Ireland establishes a Bank Culture Board

In my earlier article in Moneycontrol, I argued how culture in banking or lack of it has become one of the key agendas for central bankers. I had pointed how Ireland is one of the main countries looking to do something about improving culture in its banks.

Taking the agenda forward, the they have set up a Irish Banking Culture Board (IBCB) :

The IBCB is an independent industry initiative established and funded by the five retail banks in Ireland with the aim of rebuilding trust in the sector through demonstrating a change in behaviour and overall culture. The IBCB’s goal is to act as a transformative influence on culture within the banking sector.

The role of the IBCB is to be an independent voice advocating for cultural change in the Irish banking industry. The IBCB will demand that participating banks improve culture, customer outcomes and competence. Rooted in the knowledge that a changed culture will change outcomes, the IBCB promotes ethical behaviour and advocates for humility, decency and respect in the banking sector.

The IBCB will not act as a lobbying or representative organisation. It will not act as a regulatory body nor duplicate the work of individual banks, the BPFI or the regulator.

As an industry initiative, the formation of the IBCB is a strong signal of intent from within the sector of its desire to foster a sustainable banking culture that adheres to the highest levels of professionalism. Only change that comes from within and is informed by the perspectives of the public can be authentic and sustainable; the IBCB’s goal is to act as a transformative influence on culture within the banking sector.

Here is a speech by Ms Derville Rowland, Director General Financial Conduct on the occasion:

In my remarks this morning, I would like to acknowledge the first steps the retail banks have taken to build a consumer-focused culture since the Central Bank published its report into their behaviour and culture last summer.1 In particular, I welcome the establishment of the Culture Board with its intended focus on behaviour, ethics and culture and its proposed advocacy for the interests of bank customers and a sustainable banking industry.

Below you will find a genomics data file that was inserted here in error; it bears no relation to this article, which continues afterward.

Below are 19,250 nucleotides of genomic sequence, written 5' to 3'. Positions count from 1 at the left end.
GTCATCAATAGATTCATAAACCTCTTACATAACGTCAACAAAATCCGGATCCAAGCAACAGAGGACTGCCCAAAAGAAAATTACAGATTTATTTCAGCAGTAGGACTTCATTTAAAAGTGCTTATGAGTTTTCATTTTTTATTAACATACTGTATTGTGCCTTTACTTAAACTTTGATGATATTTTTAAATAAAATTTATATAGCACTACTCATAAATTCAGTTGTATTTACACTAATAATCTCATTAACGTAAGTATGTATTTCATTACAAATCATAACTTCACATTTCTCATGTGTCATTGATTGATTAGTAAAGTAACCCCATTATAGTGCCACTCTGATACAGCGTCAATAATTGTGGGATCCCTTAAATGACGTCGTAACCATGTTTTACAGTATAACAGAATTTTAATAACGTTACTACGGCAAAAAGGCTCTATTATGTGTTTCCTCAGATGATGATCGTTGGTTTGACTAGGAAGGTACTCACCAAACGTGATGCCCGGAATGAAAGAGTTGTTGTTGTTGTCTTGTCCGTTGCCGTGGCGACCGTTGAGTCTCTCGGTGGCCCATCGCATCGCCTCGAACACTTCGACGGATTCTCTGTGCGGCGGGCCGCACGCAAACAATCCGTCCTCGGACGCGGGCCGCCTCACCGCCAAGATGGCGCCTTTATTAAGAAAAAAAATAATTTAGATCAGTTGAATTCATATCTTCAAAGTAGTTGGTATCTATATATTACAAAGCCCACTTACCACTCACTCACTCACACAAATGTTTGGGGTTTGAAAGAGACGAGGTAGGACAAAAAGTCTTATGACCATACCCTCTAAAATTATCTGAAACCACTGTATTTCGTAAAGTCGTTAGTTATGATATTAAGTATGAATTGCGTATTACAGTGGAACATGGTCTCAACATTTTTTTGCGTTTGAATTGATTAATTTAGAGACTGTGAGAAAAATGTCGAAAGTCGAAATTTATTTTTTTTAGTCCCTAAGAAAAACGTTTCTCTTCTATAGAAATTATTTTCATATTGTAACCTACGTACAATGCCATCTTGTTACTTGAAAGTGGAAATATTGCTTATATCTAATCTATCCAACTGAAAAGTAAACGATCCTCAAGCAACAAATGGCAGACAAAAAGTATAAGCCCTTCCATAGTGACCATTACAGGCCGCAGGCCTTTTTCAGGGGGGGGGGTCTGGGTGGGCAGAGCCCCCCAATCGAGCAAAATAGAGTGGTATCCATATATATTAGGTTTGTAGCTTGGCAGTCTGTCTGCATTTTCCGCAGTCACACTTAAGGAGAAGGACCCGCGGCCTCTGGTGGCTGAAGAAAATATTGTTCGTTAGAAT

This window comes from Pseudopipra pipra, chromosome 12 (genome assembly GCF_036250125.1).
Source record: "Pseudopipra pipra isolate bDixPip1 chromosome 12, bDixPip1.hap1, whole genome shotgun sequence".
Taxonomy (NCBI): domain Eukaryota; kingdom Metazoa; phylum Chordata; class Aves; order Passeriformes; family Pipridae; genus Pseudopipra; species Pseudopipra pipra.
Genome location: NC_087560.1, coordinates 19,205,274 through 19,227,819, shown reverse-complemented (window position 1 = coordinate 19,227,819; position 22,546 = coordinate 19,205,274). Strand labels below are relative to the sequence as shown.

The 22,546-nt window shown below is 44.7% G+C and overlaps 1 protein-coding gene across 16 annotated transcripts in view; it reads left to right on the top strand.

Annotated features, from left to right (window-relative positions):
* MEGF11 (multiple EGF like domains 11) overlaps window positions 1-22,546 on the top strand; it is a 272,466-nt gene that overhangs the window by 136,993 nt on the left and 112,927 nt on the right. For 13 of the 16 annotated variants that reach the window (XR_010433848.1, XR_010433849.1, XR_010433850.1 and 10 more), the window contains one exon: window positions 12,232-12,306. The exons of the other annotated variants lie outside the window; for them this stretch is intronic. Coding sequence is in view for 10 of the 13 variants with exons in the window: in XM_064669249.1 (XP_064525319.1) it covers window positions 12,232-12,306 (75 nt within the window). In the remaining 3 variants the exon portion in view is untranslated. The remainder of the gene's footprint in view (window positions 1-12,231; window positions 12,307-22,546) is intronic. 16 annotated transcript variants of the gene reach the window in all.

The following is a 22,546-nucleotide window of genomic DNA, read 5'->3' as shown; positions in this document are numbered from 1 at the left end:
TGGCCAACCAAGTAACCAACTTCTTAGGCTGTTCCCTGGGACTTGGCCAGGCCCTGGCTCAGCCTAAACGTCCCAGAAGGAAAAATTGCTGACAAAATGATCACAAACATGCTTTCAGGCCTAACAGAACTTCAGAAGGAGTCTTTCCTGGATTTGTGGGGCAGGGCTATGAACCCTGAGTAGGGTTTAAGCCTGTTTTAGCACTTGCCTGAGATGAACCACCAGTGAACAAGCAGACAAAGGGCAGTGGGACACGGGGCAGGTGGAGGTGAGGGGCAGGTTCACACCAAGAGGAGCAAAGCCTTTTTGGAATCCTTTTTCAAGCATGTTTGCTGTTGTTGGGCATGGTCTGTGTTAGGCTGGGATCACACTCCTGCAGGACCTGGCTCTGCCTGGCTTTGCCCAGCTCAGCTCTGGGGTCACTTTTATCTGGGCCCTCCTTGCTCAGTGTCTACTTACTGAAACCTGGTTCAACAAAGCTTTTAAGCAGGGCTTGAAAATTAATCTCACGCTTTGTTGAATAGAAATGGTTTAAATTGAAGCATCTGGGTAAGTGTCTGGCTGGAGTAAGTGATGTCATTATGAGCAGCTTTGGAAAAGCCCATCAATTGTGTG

While not a substitute for effective regulation, assertive supervision and robust enforcement – which I will return to shortly – the Culture Board has an important role to play in challenging industry on these key issues. I note, too, the improvements that banks have made in driving gender balance at senior levels in the industry given the key role that diversity – including gender diversity – plays in helping guard against groupthink, improve decision making and facilitate internal challenge.2

And I am pleased to see the Institute of Banking is providing educational qualifications on leading cultural change and ethical behaviour in financial services.3 Combined, these steps signal intent and show some early progress – which is not before time.

More news and speeches here..

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